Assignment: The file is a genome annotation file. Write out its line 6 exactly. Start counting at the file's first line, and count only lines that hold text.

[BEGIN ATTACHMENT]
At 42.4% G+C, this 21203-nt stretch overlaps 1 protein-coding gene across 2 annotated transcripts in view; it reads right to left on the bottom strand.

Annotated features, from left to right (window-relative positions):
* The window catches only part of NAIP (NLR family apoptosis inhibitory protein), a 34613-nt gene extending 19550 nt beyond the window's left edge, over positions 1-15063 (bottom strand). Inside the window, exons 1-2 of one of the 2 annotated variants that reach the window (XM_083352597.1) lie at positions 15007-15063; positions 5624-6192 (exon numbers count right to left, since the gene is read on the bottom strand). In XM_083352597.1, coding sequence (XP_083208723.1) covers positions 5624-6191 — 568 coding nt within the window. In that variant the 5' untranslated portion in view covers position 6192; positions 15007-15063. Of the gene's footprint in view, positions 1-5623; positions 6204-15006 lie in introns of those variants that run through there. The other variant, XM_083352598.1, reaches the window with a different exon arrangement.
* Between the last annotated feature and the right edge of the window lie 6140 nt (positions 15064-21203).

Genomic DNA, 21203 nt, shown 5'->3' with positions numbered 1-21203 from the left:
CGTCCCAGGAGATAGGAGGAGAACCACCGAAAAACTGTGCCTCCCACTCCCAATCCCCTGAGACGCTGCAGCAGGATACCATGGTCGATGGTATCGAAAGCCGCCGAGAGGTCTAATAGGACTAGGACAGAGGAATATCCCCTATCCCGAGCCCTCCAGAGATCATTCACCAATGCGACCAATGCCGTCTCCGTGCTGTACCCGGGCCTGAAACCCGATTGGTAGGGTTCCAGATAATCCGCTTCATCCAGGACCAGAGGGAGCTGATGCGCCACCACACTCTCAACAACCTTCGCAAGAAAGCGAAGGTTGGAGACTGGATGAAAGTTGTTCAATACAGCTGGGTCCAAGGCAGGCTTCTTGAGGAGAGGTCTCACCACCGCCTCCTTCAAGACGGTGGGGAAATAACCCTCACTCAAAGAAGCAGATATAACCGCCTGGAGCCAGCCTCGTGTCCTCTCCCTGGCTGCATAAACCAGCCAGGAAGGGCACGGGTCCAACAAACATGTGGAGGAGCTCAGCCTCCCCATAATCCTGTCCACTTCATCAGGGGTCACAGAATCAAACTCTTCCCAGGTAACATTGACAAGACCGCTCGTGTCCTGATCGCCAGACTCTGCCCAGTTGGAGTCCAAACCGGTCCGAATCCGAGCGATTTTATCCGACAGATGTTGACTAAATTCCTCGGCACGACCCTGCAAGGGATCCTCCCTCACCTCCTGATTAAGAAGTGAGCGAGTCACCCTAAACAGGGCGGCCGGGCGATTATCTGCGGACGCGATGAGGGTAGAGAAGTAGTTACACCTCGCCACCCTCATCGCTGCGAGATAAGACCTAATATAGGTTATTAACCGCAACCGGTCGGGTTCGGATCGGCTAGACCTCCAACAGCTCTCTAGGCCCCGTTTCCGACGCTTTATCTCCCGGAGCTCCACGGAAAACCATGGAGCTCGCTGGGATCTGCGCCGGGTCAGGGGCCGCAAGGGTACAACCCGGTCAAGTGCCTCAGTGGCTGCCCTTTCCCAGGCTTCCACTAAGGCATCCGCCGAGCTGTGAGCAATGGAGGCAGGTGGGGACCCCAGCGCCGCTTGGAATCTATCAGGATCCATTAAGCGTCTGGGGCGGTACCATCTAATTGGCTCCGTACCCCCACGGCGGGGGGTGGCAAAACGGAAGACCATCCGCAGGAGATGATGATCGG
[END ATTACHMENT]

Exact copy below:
CGTCCCAGGAGATAGGAGGAGAACCACCGAAAAACTGTGCCTCCCACTCCCAATCCCCTGAGACGCTGCAGCAGGATACCATGGTCGATGGTATCGAAAGCCGCCGAGAGGTCTAATAGGACTAGGACAGAGGAATATCCCCTATCCCGAGCCCTCCAGAGATCATTCACCAATGCGACCAATGCCGTCTCCGTGCTGTACCCGGGCCTGAAACCCGATTGGTAGGGTTCCAGATAATCCGCTTCATCCAGGACCAGAGGGAGCTGATGCGCCACCACACTCTCAACAACCTTCGCAAGAAAGCGAAGGTTGGAGACTGGATGAAAGTTGTTCAATACAGCTGGGTCCAAGGCAGGCTTCTTGAGGAGAGGTCTCACCACCGCCTCCTTCAAGACGGTGGGGAAATAACCCTCACTCAAAGAAGCAGATATAACCGCCTGGAGCCAGCCTCGTGTCCTCTCCCTGGCTGCATAAACCAGCCAGGAAGGGCACGGGTCCAACAAACATGTGGAGGAGCTCAGCCTCCCCATAATCCTGTCCACTTCATCAGGGGTCACAGAATCAAACTCTTCCCAGGTAACATTGACAAGACCGCTCGTGTCCTGATCGCCAGACTCTGCCCAGTTGGAGTCCAAACCGGTCCGAATCCGAGCGATTTTATCCGACAGATGTTGACTAAATTCCTCGGCACGACCCTGCAAGGGATCCTCCCTCACCTCCTGATTAAGAAGTGAGCGAGTCACCCTAAACAGGGCGGCCGGGCGATTATCTGCGGACGCGATGAGGGTAGAGAAGTAGTTACACCTCGCCACCCTCATCGCTGCGAGATAAGACCTAATATAGGTTATTAACCGCAACCGGTCGGGTTCGGATCGGCTAGACCTCCAACAGCTCTCTAGGCCCCGTTTCCGACGCTTTATCTCCCGGAGCTCCACGGAAAACCATGGAGCTCGCTGGGATCTGCGCCGGGTCAGGGGCCGCAAGGGTACAACCCGGTCAAGTGCCTCAGTGGCTGCCCTTTCCCAGGCTTCCACTAAGGCATCCGCCGAGCTGTGAGCAATGGAGGCAGGTGGGGACCCCAGCGCCGCTTGGAATCTATCAGGATCCATTAAGCGTCTGGGGCGGTACCATCTAATTGGCTCCGTACCCCCACGGCGGGGGGTGGCAAAACGGAAGACCATCCGCAGGAGATGATGATCGG